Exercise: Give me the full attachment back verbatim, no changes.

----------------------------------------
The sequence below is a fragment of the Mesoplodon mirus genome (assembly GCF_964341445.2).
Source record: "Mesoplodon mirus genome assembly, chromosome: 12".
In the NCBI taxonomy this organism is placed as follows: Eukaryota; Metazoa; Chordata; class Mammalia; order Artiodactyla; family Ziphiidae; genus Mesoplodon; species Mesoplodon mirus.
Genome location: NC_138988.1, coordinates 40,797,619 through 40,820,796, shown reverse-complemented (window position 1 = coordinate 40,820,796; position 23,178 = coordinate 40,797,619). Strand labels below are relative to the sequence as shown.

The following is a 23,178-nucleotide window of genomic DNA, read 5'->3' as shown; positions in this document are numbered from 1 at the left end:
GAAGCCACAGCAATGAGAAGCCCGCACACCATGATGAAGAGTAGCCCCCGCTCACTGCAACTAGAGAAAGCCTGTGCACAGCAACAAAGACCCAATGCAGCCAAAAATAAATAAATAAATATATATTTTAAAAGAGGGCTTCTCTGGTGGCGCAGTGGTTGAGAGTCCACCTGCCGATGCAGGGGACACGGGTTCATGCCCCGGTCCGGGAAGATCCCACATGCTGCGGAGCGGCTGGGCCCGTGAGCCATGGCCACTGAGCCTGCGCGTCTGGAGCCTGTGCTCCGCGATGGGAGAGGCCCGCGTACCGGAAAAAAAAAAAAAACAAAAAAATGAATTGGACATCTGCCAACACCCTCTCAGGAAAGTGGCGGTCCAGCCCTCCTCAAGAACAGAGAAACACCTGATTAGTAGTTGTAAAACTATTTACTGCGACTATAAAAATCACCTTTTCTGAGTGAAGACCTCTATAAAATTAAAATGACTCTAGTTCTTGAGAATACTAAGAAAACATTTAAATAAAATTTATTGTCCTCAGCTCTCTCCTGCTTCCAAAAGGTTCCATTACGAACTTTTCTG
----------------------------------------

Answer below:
The sequence below is a fragment of the Mesoplodon mirus genome (assembly GCF_964341445.2).
Source record: "Mesoplodon mirus genome assembly, chromosome: 12".
In the NCBI taxonomy this organism is placed as follows: Eukaryota; Metazoa; Chordata; class Mammalia; order Artiodactyla; family Ziphiidae; genus Mesoplodon; species Mesoplodon mirus.
Genome location: NC_138988.1, coordinates 40,797,619 through 40,820,796, shown reverse-complemented (window position 1 = coordinate 40,820,796; position 23,178 = coordinate 40,797,619). Strand labels below are relative to the sequence as shown.

The following is a 23,178-nucleotide window of genomic DNA, read 5'->3' as shown; positions in this document are numbered from 1 at the left end:
GAAGCCACAGCAATGAGAAGCCCGCACACCATGATGAAGAGTAGCCCCCGCTCACTGCAACTAGAGAAAGCCTGTGCACAGCAACAAAGACCCAATGCAGCCAAAAATAAATAAATAAATATATATTTTAAAAGAGGGCTTCTCTGGTGGCGCAGTGGTTGAGAGTCCACCTGCCGATGCAGGGGACACGGGTTCATGCCCCGGTCCGGGAAGATCCCACATGCTGCGGAGCGGCTGGGCCCGTGAGCCATGGCCACTGAGCCTGCGCGTCTGGAGCCTGTGCTCCGCGATGGGAGAGGCCCGCGTACCGGAAAAAAAAAAAAAACAAAAAAATGAATTGGACATCTGCCAACACCCTCTCAGGAAAGTGGCGGTCCAGCCCTCCTCAAGAACAGAGAAACACCTGATTAGTAGTTGTAAAACTATTTACTGCGACTATAAAAATCACCTTTTCTGAGTGAAGACCTCTATAAAATTAAAATGACTCTAGTTCTTGAGAATACTAAGAAAACATTTAAATAAAATTTATTGTCCTCAGCTCTCTCCTGCTTCCAAAAGGTTCCATTACGAACTTTTCTG